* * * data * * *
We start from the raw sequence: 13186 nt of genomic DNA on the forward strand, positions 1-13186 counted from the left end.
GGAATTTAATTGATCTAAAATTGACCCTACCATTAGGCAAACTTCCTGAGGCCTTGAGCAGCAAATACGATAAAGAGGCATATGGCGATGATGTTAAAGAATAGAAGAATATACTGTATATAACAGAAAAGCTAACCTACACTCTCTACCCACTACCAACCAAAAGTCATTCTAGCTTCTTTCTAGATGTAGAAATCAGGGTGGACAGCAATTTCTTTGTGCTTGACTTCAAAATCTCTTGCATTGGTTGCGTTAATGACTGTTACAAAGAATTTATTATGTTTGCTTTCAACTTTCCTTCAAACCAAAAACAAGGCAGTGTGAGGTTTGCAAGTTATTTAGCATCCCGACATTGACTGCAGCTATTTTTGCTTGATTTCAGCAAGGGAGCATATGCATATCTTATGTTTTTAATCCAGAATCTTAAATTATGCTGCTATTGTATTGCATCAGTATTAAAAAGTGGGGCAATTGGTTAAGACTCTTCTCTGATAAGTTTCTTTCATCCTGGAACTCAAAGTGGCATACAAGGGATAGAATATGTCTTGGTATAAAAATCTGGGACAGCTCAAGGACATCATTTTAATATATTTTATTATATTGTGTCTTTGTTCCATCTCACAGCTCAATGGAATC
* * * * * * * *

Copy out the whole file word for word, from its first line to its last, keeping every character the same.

We start from the raw sequence: 13186 nt of genomic DNA on the forward strand, positions 1-13186 counted from the left end.
GGAATTTAATTGATCTAAAATTGACCCTACCATTAGGCAAACTTCCTGAGGCCTTGAGCAGCAAATACGATAAAGAGGCATATGGCGATGATGTTAAAGAATAGAAGAATATACTGTATATAACAGAAAAGCTAACCTACACTCTCTACCCACTACCAACCAAAAGTCATTCTAGCTTCTTTCTAGATGTAGAAATCAGGGTGGACAGCAATTTCTTTGTGCTTGACTTCAAAATCTCTTGCATTGGTTGCGTTAATGACTGTTACAAAGAATTTATTATGTTTGCTTTCAACTTTCCTTCAAACCAAAAACAAGGCAGTGTGAGGTTTGCAAGTTATTTAGCATCCCGACATTGACTGCAGCTATTTTTGCTTGATTTCAGCAAGGGAGCATATGCATATCTTATGTTTTTAATCCAGAATCTTAAATTATGCTGCTATTGTATTGCATCAGTATTAAAAAGTGGGGCAATTGGTTAAGACTCTTCTCTGATAAGTTTCTTTCATCCTGGAACTCAAAGTGGCATACAAGGGATAGAATATGTCTTGGTATAAAAATCTGGGACAGCTCAAGGACATCATTTTAATATATTTTATTATATTGTGTCTTTGTTCCATCTCACAGCTCAATGGAATC